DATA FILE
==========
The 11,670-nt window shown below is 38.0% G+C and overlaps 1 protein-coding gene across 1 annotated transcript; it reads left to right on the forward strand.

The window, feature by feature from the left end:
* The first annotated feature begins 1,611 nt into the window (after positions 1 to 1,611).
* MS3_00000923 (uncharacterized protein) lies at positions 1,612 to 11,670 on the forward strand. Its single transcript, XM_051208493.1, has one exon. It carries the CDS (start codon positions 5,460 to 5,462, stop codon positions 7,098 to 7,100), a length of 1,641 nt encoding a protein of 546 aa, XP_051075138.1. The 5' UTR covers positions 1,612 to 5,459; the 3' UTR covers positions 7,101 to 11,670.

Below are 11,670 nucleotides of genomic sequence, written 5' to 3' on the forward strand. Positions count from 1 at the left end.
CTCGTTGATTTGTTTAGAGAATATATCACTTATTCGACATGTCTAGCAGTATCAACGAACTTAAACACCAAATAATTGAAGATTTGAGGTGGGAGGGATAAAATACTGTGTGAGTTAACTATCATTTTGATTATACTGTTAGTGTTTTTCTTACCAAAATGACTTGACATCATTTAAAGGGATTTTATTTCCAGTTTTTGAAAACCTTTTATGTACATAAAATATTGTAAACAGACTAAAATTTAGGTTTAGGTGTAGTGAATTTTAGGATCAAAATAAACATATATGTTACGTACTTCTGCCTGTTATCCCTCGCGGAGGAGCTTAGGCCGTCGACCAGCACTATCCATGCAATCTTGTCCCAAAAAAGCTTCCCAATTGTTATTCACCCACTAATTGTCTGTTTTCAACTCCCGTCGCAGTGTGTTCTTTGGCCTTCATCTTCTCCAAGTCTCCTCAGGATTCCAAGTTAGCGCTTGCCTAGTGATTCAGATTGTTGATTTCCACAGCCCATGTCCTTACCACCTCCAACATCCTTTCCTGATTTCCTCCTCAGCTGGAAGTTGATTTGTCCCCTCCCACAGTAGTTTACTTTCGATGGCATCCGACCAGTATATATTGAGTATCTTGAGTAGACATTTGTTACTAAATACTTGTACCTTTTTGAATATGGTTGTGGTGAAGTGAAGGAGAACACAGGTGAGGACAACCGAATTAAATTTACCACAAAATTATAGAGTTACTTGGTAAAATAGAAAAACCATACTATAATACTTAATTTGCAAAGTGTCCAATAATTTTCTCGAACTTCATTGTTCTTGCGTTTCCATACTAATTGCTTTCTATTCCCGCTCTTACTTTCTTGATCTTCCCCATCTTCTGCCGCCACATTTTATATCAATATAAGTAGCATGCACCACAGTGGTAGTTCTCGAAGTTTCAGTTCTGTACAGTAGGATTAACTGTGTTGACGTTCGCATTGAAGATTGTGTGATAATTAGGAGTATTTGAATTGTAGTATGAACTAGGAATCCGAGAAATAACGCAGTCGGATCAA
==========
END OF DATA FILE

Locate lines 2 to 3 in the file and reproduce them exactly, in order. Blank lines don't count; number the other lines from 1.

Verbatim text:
The window, feature by feature from the left end:
* The first annotated feature begins 1,611 nt into the window (after positions 1 to 1,611).